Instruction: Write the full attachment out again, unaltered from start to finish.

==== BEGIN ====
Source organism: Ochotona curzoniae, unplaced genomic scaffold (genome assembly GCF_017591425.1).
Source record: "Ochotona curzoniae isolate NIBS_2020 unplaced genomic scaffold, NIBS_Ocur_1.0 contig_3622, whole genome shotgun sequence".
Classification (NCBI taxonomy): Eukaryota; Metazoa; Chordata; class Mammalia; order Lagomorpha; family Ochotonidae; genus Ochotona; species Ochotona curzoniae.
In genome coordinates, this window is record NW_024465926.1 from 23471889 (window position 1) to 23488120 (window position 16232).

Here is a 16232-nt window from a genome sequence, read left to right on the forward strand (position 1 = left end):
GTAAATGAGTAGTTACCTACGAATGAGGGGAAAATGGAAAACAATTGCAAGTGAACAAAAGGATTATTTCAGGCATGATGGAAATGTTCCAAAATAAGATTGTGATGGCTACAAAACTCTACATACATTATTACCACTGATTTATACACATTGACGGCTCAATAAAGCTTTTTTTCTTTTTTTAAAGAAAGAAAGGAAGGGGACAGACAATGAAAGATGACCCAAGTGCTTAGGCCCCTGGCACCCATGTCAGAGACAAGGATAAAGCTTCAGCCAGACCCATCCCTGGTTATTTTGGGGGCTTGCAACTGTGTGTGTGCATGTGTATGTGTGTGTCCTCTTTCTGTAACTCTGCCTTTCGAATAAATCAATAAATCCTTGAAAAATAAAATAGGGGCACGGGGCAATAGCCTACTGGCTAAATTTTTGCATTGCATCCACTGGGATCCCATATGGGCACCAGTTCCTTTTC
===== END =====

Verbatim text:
Source organism: Ochotona curzoniae, unplaced genomic scaffold (genome assembly GCF_017591425.1).
Source record: "Ochotona curzoniae isolate NIBS_2020 unplaced genomic scaffold, NIBS_Ocur_1.0 contig_3622, whole genome shotgun sequence".
Classification (NCBI taxonomy): Eukaryota; Metazoa; Chordata; class Mammalia; order Lagomorpha; family Ochotonidae; genus Ochotona; species Ochotona curzoniae.
In genome coordinates, this window is record NW_024465926.1 from 23471889 (window position 1) to 23488120 (window position 16232).

Here is a 16232-nt window from a genome sequence, read left to right on the forward strand (position 1 = left end):
GTAAATGAGTAGTTACCTACGAATGAGGGGAAAATGGAAAACAATTGCAAGTGAACAAAAGGATTATTTCAGGCATGATGGAAATGTTCCAAAATAAGATTGTGATGGCTACAAAACTCTACATACATTATTACCACTGATTTATACACATTGACGGCTCAATAAAGCTTTTTTTCTTTTTTTAAAGAAAGAAAGGAAGGGGACAGACAATGAAAGATGACCCAAGTGCTTAGGCCCCTGGCACCCATGTCAGAGACAAGGATAAAGCTTCAGCCAGACCCATCCCTGGTTATTTTGGGGGCTTGCAACTGTGTGTGTGCATGTGTATGTGTGTGTCCTCTTTCTGTAACTCTGCCTTTCGAATAAATCAATAAATCCTTGAAAAATAAAATAGGGGCACGGGGCAATAGCCTACTGGCTAAATTTTTGCATTGCATCCACTGGGATCCCATATGGGCACCAGTTCCTTTTC